People in Banchory gather to pay their respects as the Queen’s coffin makes its way to Edinburgh today 

 

A Union flag is held aloft as Queen Elizabeth II's coffin passes through Aberdeen as it continues its journey to Edinburgh

A Union flag is held aloft as Queen Elizabeth II’s coffin passes through Aberdeen as it continues its journey to Edinburgh 

 

Onlookers watch on as the Princess Royal passes by in a vintage Bentley over the King George VI bridge on its way from Balmoral to Edinburgh

Onlookers watch on as the Princess Royal passes by in a vintage Bentley over the King George VI bridge on its way from Balmoral to Edinburgh

 

The Royal Marines march down the Royal Mile during an Accession Proclamation Ceremony at Mercat Cross, Edinburgh

The Royal Marines march down the Royal Mile during an Accession Proclamation Ceremony at Mercat Cross, Edinburgh

 

Military guards march in Edinburgh prior to the arrival of the cortege carrying the coffin of the late Queen Elizabeth II

Military guards march in Edinburgh prior to the arrival of the cortege carrying the coffin of the late Queen Elizabeth II

 

Members of the armed services march near St Giles' Cathedral, in Edinburgh, as the Queen's coffin travels to the city

Members of the armed services march near St Giles’ Cathedral, in Edinburgh, as the Queen’s coffin travels to the city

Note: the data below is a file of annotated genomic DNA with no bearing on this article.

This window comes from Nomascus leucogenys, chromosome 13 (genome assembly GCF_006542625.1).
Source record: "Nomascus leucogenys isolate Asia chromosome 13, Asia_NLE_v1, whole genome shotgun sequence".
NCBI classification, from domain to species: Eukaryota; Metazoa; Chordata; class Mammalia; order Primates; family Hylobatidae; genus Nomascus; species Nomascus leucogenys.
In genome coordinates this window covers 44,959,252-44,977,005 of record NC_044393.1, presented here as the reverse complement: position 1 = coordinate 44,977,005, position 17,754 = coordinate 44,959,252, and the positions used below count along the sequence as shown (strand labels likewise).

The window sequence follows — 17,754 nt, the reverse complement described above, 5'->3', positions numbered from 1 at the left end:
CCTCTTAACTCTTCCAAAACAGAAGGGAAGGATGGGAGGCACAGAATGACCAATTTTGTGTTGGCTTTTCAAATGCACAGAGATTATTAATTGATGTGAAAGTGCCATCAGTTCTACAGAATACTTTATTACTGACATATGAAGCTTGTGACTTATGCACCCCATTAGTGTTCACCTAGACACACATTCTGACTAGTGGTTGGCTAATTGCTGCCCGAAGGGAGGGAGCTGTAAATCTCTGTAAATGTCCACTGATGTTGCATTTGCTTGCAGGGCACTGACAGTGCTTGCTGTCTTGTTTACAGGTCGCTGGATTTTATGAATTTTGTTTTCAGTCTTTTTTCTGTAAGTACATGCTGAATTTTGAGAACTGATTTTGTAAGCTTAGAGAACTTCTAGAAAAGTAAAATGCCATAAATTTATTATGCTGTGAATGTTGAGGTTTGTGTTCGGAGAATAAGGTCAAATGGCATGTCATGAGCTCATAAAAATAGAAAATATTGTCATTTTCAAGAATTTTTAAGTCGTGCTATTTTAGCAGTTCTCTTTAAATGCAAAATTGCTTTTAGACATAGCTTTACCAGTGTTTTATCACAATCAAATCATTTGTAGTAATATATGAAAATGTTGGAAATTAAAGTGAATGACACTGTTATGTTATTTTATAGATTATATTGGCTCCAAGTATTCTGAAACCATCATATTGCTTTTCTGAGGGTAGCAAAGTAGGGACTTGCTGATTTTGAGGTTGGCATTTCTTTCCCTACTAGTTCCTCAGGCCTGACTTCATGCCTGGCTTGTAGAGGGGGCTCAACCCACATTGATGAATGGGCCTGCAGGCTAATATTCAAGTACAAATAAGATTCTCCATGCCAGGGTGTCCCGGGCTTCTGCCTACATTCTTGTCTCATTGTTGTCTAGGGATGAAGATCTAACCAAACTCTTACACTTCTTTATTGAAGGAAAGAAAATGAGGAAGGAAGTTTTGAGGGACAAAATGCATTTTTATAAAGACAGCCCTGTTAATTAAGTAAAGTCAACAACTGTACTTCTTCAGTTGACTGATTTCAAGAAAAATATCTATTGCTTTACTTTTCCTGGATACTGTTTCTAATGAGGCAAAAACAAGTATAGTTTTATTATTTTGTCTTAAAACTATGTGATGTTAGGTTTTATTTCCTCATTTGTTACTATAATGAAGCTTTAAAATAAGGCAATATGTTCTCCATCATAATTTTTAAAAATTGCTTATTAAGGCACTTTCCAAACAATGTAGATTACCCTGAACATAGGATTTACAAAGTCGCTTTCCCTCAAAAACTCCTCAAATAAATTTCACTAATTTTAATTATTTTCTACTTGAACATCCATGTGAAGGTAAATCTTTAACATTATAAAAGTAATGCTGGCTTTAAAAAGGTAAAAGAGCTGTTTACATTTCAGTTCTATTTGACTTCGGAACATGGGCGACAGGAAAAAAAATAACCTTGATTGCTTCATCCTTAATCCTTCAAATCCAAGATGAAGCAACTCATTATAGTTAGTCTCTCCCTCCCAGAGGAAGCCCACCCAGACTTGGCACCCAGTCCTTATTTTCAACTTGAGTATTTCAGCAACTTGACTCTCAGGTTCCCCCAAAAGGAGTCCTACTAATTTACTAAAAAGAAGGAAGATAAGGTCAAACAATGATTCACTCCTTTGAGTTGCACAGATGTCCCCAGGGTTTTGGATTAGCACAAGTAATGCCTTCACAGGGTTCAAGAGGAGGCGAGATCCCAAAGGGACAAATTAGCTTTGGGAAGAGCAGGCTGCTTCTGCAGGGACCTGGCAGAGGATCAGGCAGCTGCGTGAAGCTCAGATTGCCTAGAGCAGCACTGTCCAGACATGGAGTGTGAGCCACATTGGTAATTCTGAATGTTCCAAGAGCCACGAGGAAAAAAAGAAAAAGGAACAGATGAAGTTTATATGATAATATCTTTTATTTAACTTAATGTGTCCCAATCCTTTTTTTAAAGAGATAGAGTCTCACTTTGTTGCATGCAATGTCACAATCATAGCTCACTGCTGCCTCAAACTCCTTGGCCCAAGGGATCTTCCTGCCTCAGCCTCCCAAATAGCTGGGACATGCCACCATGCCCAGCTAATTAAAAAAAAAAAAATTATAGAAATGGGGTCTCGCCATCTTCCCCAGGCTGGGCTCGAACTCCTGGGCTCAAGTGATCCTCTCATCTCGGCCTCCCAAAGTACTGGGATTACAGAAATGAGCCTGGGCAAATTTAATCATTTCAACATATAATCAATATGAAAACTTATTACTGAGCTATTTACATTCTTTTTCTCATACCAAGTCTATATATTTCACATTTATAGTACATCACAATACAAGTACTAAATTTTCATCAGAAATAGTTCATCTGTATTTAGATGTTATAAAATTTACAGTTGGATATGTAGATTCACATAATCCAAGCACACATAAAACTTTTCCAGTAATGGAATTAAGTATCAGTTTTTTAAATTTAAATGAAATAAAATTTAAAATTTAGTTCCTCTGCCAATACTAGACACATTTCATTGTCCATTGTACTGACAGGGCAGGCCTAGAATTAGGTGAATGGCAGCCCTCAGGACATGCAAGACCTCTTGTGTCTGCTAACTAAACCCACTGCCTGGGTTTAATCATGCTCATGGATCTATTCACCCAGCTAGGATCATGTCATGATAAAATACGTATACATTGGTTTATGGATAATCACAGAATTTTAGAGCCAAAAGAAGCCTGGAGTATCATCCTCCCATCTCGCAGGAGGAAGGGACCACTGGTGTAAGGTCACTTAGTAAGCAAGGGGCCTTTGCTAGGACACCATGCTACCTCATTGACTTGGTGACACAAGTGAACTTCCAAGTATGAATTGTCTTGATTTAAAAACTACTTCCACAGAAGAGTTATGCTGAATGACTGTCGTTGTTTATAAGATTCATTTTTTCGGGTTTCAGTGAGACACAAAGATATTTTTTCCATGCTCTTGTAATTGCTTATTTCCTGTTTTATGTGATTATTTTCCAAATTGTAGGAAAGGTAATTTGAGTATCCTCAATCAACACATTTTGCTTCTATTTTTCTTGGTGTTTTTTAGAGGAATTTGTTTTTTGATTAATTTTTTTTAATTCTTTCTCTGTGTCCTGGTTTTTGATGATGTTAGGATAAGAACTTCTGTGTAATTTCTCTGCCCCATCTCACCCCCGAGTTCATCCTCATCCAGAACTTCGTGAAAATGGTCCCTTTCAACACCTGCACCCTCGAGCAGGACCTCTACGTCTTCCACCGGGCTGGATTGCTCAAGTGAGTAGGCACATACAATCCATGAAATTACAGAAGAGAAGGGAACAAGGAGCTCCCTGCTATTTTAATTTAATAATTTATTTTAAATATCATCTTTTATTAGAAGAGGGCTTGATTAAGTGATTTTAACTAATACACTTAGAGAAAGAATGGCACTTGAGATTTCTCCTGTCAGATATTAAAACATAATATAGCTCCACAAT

Military guards in traditional dress march prior to the arrival of the cortege carrying the coffin of the late Queen Elizabeth II

Military guards in traditional dress march prior to the arrival of the cortege carrying the coffin of the late Queen Elizabeth II

 

Drummers at the front of a military band play prior to the Proclamations near St Giles' Cathedral, Edinburgh

Drummers at the front of a military band play prior to the Proclamations near St Giles’ Cathedral, Edinburgh

 

An Accession Proclamation Ceremony at Mercat Cross, Edinburgh, publicly proclaims King Charles III as the new monarch

 

Edinburgh's Accession Proclamation Ceremony was watched by the public with a military band performing

Edinburgh’s Accession Proclamation Ceremony was watched by the public with a military band performing 

 

The Lord Lyon King of Arms reads a public Proclamation to the people of Scotland outside St Giles Cathedral